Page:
Mr Ramphal appealed to the EAT which considered the extent to which the decision to dismiss, taken by Mr Goodchild, may have been improperly influenced by HR. It referred to the Supreme Court case of Chhabra v West London Mental Health NHS Trust  UKSC 80 (which the employment tribunal had not referred to) on the extent to which a Human Resources department can permissibly influence a disciplinary investigation. In Chhabra it was held that there was no impropriety in an investigator seeking advice from an employer’s human resources department on questions of procedure or for an HR department to assist a case investigator in the presentation of a report, for example to ensure that all necessary matters have been addressed and achieve clarity. However, in that case alterations had been made to an investigatory report that went beyond clarification, so the report was no longer truly the product of the investigating officer.
The EAT allowed the appeal, setting aside the decision on unfair dismissal, and remitting the case back to the employment tribunal to consider again in the light of Chhabra. The EAT found the dramatic change in Mr Goodchild’s approach after intervention by HR was “disturbing”, and HR had clearly involved themselves in issues of culpability, which should have been reserved for Mr Goodchild. The changes were so striking that they gave rise to an inference of improper influence and the employment judge should have given clear and cogent reasons for accepting that there was no such influence. No new evidence had come to light that might explain Mr Goodchild’s change of heart. The EAT considered that an Investigating Officer is entitled to call for advice from HR; but HR must “limit advice essentially to questions of law and procedure and process and to avoid straying into areas of culpability, let alone advising on what was the appropriate sanction as to appropriate findings of culpability insofar as the advice went beyond addressing issues of consistency. It was not for HR to advise whether the finding should be one of simple misconduct or gross misconduct”.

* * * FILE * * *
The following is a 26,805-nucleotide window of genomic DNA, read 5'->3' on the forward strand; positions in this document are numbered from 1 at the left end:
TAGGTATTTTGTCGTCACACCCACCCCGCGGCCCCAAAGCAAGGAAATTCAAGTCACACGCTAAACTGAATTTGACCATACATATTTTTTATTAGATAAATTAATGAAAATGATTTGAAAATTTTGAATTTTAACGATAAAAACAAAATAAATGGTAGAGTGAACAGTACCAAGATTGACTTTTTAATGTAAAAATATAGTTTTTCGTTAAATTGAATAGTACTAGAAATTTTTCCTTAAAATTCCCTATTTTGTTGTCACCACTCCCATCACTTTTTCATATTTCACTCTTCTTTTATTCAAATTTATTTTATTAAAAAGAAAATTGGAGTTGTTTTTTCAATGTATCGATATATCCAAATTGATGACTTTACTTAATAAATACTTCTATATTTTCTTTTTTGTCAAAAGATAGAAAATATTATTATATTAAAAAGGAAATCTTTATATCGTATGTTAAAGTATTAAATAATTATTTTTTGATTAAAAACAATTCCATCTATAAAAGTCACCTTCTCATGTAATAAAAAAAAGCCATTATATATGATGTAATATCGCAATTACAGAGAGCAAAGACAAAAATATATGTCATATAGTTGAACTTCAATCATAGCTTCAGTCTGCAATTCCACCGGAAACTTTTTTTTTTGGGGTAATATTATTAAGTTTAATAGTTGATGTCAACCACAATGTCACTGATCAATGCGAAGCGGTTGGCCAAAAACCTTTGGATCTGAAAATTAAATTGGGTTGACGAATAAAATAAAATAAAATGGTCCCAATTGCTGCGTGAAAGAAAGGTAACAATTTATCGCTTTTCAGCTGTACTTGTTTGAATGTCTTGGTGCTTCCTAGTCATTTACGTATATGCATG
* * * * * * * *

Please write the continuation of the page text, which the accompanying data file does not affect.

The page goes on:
What to take away
This case assists employers and employees with helpful parameters as to the involvement and influence HR should have in disciplinary matters. It is clear that HR should limit its advice to questions of law, procedure and process and avoid straying into areas of culpability. Neither should it advise what an appropriate sanction should be, except for addressing issues of consistency. For an HR department to influence the outcome of an investigation could mean undermining the fairness of the investigation process and result in a dismissal being unfair.